arr[n - 1] becomes arr[2] which means the third item in that array, and it is 4. So we now have:

`return 5 + 4`

which is just `return 9`

.

The value is sent back to the position where this function was called and that was `result = sum([2, 3, 4, 5], 3)`

.

So, when we do 'console.log(result)', 9 will be the output we will see on the console.

## It can get confusing

If you look back at all the steps, you will see that we were just doing the same thing over and over again. Step 1, 2, 3 are basically the same things been done repeatedly, and step 3, 2, 1 is just us returning from the first 3 steps and we did basically the same thing in all of them. Something like this can get very confusing and complicated when you're dealing with a very large amount of data.

If you're using recursions, the best approach is to use a small set of data to run tests. Instead of doing something like **sum([2, 3, 4, 5, 6, 7, 8, 9,], 6)** as a test to keep track of your statements, you should instead use something smaller like **sum([2, 3, 4], 2)**. Why I am saying this is because as a beginner, you will likely have to draw a stack and write out each function call process just so you wouldn't get confused and that will be easier to do if you're using a small data set.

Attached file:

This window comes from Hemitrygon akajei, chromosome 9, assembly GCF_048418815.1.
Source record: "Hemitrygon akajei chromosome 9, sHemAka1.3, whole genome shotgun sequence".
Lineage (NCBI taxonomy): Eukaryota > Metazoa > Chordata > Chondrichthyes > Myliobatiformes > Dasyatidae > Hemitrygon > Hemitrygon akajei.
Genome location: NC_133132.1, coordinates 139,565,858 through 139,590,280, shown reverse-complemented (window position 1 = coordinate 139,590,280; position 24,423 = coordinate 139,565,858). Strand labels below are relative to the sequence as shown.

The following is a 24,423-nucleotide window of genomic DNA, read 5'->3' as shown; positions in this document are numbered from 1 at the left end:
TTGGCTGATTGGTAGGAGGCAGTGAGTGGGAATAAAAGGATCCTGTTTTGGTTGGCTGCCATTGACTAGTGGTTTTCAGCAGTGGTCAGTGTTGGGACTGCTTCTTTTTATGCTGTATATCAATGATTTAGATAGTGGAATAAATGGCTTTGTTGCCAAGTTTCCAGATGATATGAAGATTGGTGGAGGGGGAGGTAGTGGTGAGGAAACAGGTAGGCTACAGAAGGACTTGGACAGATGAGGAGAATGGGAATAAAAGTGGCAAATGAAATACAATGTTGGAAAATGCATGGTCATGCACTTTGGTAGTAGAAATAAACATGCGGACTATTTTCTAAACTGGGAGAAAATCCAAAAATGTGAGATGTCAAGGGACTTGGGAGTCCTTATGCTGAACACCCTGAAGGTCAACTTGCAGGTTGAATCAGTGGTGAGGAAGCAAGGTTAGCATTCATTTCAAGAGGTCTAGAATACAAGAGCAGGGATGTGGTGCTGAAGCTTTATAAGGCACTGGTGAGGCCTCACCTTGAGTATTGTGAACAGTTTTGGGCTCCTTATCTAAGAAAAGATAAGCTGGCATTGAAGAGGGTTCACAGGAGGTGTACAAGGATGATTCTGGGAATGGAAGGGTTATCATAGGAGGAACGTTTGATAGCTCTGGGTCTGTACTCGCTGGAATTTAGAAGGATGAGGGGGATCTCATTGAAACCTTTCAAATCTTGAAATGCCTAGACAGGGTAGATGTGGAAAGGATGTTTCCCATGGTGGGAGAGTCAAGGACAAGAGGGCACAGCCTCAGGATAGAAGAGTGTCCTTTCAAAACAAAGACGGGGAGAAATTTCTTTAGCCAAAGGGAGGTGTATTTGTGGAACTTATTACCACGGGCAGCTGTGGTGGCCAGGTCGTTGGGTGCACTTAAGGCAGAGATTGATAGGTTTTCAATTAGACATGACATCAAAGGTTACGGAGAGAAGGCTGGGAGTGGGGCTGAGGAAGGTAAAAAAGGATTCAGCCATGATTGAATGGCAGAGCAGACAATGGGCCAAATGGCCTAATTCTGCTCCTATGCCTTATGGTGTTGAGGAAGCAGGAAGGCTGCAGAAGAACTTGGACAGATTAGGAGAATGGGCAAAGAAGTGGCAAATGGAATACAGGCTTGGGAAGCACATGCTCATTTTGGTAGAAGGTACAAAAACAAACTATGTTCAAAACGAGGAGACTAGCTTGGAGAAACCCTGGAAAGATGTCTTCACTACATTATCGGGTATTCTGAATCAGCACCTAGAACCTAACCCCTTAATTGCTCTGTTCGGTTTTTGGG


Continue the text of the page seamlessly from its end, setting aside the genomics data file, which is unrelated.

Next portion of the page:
Recursion is just an alternative for loops and you can choose to continue using loops because it's less complicated than this. The only reason some people like using recursions is because it's more elegant to write (and probably to show off) but it isn't memory efficient as each of the function calls will require space on the stack.